Breaking News
May 3, 2019 - Vaping and Smoking May Signal Greater Motivation to Quit
May 3, 2019 - Dementia looks different in brains of Hispanics
May 3, 2019 - Short-Staffed Nursing Homes See Drop In Medicare Ratings
May 3, 2019 - Study of teens with eating disorders explores how substance users differ from non-substance users
May 3, 2019 - Scientists develop new video game that may help in the study of Alzheimer’s
May 3, 2019 - Arc Bio introduces Galileo Pathogen Solution product line at ASM Clinical Virology Symposium
May 3, 2019 - Cornell University study uncovers relationship between starch digestion gene and gut bacteria
May 3, 2019 - How to Safely Use Glucose Meters and Test Strips for Diabetes
May 3, 2019 - Anti-inflammatory drugs ineffective for prevention of Alzheimer’s disease
May 3, 2019 - Study tracks Pennsylvania’s oil and gas waste-disposal practices
May 3, 2019 - Creating a better radiation diagnostic test for astronauts
May 3, 2019 - Vegans are often deficient in these four nutrients
May 3, 2019 - PPDC announces seed grants to develop medical devices for children
May 3, 2019 - Study maps out the frequency and impact of water polo head injuries
May 3, 2019 - Research on Reddit identifies risks associated with unproven treatments for opioid addiction
May 3, 2019 - Good smells may help ease tobacco cravings
May 3, 2019 - Medical financial hardship found to be very common among people in the United States
May 3, 2019 - Researchers develop multimodal system for personalized post-stroke rehabilitation
May 3, 2019 - Study shows significant mortality benefit with CABG over percutaneous coronary intervention
May 3, 2019 - Will gene-editing of human embryos ever be justifiable?
May 3, 2019 - FDA Approves Dengvaxia (dengue vaccine) for the Prevention of Dengue Disease in Endemic Regions
May 3, 2019 - Why Tonsillitis Keeps Coming Back
May 3, 2019 - Fighting the opioid epidemic with data
May 3, 2019 - Maggot sausages may soon be a reality
May 3, 2019 - Deletion of ATDC gene prevents development of pancreatic cancer in mice
May 2, 2019 - Targeted Therapy Promising for Rare Hematologic Cancer
May 2, 2019 - Alzheimer’s disease is a ‘double-prion disorder,’ study shows
May 2, 2019 - Reservoir bugs: How one bacterial menace makes its home in the human stomach
May 2, 2019 - Clinical, Admin Staff From Cardiology Get Sneak Peek at Epic
May 2, 2019 - Depression increases hospital use and mortality in children
May 2, 2019 - Vicon and NOC support CURE International to create first gait lab in Ethiopia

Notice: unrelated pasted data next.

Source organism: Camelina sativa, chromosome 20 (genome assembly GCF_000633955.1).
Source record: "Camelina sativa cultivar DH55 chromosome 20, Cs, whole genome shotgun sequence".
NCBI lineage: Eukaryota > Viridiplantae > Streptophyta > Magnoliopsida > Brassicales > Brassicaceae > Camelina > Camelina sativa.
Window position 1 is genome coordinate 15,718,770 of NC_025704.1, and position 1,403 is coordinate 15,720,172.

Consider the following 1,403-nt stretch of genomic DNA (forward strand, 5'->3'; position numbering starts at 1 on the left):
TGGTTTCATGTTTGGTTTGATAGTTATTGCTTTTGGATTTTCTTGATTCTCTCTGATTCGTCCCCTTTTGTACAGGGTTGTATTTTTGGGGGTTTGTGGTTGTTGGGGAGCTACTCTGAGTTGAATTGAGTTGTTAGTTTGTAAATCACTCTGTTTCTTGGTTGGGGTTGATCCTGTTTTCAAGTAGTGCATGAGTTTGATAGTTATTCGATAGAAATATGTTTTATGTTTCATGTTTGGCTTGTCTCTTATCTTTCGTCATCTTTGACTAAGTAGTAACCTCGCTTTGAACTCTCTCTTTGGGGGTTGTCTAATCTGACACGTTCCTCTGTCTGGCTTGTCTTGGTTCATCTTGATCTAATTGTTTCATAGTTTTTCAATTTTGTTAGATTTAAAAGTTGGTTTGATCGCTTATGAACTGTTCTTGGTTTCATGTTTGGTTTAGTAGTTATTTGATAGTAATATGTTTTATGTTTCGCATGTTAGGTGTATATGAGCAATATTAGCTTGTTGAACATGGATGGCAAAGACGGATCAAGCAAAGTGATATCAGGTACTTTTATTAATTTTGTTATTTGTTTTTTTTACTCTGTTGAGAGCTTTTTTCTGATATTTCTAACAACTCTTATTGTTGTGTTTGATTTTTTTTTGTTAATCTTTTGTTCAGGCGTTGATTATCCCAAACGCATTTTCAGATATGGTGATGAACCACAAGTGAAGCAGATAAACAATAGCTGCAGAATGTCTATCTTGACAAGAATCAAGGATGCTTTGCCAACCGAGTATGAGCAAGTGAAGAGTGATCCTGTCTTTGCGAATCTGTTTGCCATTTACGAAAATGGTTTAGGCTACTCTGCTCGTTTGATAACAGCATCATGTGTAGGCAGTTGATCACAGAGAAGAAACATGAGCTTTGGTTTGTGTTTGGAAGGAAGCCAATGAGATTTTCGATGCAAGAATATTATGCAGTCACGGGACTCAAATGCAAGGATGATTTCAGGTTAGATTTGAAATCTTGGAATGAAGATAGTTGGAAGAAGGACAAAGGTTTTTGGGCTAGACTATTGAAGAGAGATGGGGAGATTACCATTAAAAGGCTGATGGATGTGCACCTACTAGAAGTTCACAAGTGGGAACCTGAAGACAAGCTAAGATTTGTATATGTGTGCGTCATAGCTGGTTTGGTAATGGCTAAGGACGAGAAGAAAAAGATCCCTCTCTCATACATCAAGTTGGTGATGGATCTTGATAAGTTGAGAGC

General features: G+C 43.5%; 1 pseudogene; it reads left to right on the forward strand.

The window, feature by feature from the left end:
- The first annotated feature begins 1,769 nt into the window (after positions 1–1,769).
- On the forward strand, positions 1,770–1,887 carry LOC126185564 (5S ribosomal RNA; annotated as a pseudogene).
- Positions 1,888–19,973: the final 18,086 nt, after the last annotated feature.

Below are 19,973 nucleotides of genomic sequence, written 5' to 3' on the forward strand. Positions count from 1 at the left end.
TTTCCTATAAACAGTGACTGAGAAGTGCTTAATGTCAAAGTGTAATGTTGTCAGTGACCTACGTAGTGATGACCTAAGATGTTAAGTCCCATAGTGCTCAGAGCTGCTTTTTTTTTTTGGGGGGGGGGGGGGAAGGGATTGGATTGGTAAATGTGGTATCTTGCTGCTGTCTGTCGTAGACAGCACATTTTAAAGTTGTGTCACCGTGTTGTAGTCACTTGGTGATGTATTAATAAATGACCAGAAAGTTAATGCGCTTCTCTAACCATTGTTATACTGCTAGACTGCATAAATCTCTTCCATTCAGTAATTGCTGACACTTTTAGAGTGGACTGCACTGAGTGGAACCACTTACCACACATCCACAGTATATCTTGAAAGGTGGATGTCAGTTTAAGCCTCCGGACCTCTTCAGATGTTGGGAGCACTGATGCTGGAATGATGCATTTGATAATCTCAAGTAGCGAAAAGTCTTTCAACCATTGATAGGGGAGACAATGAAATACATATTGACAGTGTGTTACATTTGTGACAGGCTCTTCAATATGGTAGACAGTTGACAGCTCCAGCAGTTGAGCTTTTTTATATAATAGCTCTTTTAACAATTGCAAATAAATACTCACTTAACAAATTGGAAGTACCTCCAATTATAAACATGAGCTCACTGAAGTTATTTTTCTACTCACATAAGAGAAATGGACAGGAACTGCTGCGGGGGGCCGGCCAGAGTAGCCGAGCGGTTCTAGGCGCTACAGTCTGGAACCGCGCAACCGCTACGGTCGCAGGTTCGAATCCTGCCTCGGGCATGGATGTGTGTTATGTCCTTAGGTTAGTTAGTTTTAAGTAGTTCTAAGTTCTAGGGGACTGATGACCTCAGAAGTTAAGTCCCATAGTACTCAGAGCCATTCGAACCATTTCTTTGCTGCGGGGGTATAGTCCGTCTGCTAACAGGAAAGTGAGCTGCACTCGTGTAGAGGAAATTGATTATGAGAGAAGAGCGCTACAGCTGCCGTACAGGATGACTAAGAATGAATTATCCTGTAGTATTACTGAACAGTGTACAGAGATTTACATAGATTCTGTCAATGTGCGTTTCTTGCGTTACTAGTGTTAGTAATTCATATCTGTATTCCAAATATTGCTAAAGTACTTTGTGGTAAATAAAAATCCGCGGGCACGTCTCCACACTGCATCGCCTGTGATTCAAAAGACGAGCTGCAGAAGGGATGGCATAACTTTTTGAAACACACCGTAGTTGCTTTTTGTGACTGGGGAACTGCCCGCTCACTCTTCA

May 2, 2019 - Researchers use 3D printer to make paper organs
May 2, 2019 - Viral infection in utero associated with behavioral abnormalities in offspring
May 2, 2019 - U.S. Teen Opioid Deaths Soaring
May 2, 2019 - Opioid distribution data should be public
May 2, 2019 - In the Spotlight: “I’m learning every single day”
May 2, 2019 - 2019 Schaefer Scholars Announced
May 2, 2019 - Podcast: KHN’s ‘What The Health?’ Bye-Bye, ACA, And Hello ‘Medicare-For-All’?
May 2, 2019 - Study describes new viral molecular evasion mechanism used by cytomegalovirus
May 2, 2019 - SLU study suggests a more equitable way for Medicare reimbursement
May 2, 2019 - Scientists discover first gene involved in lower urinary tract obstruction
May 2, 2019 - Researchers identify 34 genes associated with increased risk of ovarian cancer
May 2, 2019 - Many low-income infants receive formula in the first few days of life, finds study
May 2, 2019 - Global study finds high success rate for hip and knee replacements
May 2, 2019 - Taking depression seriously: What is it?
May 2, 2019 - With Head Injuries Mounting, Will Cities Put Their Feet Down On E-Scooters?
May 2, 2019 - Scientists develop small fluorophores for tracking metabolites in living cells
May 2, 2019 - Study casts new light into how mothers’ and babies’ genes influence birth weight
May 2, 2019 - Researchers uncover new brain mechanisms regulating body weight
May 2, 2019 - Organ-on-chip systems offered to Asia-Pacific regions by Sydney’s AXT
May 2, 2019 - Adoption of new rules drops readmission penalties against safety net hospitals
May 2, 2019 - Kids and teens who consume zero-calorie sweetened beverages do not save calories
May 2, 2019 - Improved procedure for cancer-related erectile dysfunction
May 2, 2019 - Hormone may improve social behavior in autism
May 2, 2019 - Alzheimer’s disease may be caused by infectious proteins called prions
May 2, 2019 - Even Doctors Can’t Navigate Our ‘Broken Health Care System’
May 2, 2019 - Study looks at the impact on criminal persistence of head injuries
May 2, 2019 - Honey ‘as high in sugars as table sugar’
May 2, 2019 - Innovations to U.S. food system could help consumers in choosing healthy foods
May 2, 2019 - FDA Approves Mavyret (glecaprevir and pibrentasvir) as First Treatment for All Genotypes of Hepatitis C in Pediatric Patients
May 2, 2019 - Women underreport prevalence and intensity of their own snoring
May 2, 2019 - Concussion summit focuses on science behind brain injury
May 2, 2019 - Booker’s Argument For Environmental Justice Stays Within The Lines
May 2, 2019 - Cornell research explains increased metastatic cancer risk in diabetics
May 2, 2019 - Mount Sinai study provides fresh insights into cellular pathways that cause cancer
May 2, 2019 - Researchers to study link between prenatal pesticide exposures and childhood ADHD
May 2, 2019 - CoGEN Congress 2019: Speakers’ overviews
May 2, 2019 - A new strategy for managing diabetic macular edema in people with good vision
May 2, 2019 - Sagent Pharmaceuticals Issues Voluntary Nationwide Recall of Ketorolac Tromethamine Injection, USP, 60mg/2mL (30mg per mL) Due to Lack of Sterility Assurance